Davidia involucrata

Davidia involucrata

The Tree of Handkerchiefs (Davidia involucrata Baill, 1871) is an arboreal species belonging to the Nyssaceae family.

Systematics –
From the systematic point of view it belongs to the Eukaryota Domain, United Plantae, Magnoliophyta Division, Magnoliopsida Class, Cornales Order, Nyssaceae Family and therefore to the Genus Davidia and to the D. involucrata Species.

Etymology –
The term Davidia of the genus was dedicated to Father David, aka Jean Pierre Armand David (1826-1900), a French missionary, zoologist and botanist who collected plant samples in China in the Sichuan region, a very talented naturalist and discoverer of numerous species.
The specific epithet involucrata comes from casing, enclosed in a casing: equipped with a whorl of a bract.

Geographical Distribution and Habitat –
The Tree of handkerchiefs is a species native to China and South-East Asia and the natural habitat is represented by the mountains of China where it grows in deciduous woods, where the winter season is always quite cold.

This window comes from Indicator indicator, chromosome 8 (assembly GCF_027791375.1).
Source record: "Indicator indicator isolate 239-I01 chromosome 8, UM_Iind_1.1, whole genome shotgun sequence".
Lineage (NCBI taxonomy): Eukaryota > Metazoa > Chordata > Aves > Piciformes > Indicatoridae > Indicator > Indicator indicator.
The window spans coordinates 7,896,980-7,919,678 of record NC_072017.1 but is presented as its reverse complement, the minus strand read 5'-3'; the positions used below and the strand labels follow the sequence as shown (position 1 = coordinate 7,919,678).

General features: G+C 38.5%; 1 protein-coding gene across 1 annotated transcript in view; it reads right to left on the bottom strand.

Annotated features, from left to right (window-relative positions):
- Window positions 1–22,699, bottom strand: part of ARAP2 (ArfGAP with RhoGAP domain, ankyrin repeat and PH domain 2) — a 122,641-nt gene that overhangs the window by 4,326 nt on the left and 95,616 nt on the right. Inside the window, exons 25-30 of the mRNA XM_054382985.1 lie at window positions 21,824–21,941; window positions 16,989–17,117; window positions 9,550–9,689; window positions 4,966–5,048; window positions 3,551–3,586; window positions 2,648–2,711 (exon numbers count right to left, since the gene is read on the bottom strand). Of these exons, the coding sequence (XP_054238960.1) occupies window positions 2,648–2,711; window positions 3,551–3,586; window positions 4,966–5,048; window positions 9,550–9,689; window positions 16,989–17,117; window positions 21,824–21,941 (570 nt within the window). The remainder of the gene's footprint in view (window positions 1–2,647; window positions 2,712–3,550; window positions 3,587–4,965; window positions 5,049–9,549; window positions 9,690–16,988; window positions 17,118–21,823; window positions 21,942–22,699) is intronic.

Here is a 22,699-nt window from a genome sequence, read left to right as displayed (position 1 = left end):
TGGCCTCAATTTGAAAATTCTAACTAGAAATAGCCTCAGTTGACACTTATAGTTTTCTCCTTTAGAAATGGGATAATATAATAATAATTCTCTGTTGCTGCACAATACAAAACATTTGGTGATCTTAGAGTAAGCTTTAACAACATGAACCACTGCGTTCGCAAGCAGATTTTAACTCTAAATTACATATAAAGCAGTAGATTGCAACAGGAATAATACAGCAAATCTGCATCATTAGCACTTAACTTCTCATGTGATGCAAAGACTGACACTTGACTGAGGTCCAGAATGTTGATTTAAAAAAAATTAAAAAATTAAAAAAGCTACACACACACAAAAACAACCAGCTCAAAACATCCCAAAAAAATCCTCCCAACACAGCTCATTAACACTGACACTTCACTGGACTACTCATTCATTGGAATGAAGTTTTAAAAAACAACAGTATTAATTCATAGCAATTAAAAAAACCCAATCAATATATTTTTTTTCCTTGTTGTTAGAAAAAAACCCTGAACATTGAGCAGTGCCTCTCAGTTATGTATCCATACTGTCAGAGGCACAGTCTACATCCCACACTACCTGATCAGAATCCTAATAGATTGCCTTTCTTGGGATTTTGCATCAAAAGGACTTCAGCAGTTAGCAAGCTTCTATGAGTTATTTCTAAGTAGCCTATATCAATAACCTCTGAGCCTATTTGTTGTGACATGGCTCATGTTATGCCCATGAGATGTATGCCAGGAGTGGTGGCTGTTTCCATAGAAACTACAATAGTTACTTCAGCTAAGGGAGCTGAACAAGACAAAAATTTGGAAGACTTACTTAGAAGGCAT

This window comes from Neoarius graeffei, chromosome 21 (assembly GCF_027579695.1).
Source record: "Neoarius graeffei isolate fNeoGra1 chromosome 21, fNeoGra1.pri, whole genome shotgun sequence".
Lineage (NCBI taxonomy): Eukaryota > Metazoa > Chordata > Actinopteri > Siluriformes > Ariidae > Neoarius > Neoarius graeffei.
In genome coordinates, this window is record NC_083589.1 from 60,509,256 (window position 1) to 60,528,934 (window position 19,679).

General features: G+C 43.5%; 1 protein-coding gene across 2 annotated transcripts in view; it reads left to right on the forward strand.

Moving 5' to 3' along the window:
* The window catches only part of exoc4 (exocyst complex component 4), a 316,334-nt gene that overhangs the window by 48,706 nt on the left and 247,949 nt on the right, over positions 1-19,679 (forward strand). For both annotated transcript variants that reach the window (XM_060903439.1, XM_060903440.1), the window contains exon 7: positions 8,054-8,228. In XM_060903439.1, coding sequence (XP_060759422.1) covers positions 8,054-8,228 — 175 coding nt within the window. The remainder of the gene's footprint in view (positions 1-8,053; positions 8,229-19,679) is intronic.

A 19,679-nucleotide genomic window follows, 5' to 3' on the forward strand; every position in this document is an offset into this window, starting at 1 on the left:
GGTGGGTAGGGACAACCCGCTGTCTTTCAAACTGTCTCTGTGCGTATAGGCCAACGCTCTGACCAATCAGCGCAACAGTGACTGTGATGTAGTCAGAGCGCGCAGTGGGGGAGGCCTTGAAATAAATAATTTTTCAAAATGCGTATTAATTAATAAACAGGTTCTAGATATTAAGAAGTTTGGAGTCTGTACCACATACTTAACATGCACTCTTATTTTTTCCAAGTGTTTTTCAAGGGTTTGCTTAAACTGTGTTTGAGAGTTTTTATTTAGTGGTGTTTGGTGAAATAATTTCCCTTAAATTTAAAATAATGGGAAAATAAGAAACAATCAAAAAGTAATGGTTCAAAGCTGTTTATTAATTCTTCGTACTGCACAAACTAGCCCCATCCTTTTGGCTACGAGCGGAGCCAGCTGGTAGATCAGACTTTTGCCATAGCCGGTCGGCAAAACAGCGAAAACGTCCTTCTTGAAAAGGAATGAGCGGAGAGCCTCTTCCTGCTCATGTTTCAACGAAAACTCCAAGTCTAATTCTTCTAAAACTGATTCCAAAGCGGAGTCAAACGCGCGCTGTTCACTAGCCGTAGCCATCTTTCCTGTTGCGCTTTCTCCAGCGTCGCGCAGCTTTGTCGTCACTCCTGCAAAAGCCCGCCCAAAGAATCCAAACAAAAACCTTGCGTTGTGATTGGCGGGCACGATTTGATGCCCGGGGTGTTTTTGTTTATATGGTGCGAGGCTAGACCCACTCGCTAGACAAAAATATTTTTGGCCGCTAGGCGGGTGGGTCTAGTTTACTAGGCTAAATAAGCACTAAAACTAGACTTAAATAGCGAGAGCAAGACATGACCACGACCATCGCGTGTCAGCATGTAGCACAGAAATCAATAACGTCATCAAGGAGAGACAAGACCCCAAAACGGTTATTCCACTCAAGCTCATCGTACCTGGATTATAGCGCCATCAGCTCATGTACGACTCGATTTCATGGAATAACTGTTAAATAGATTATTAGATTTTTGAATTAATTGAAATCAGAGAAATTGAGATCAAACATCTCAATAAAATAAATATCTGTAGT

Description –
The Davidia involucrata is a slow-growing deciduous tree that can reach 15-18 meters in height.
The stem is erect, with brown-orange bark; the crown of the young specimens is pyramidal, tends to round over the years, always remaining very dense and branched.
The roots are fleshy, tap-shaped and with few branches; however they are massive and firmly anchor the plant to the ground, however they make the transplants of adult and well-rooted plants complex.
The leaves are heart-shaped, light green, become yellow in autumn, before falling.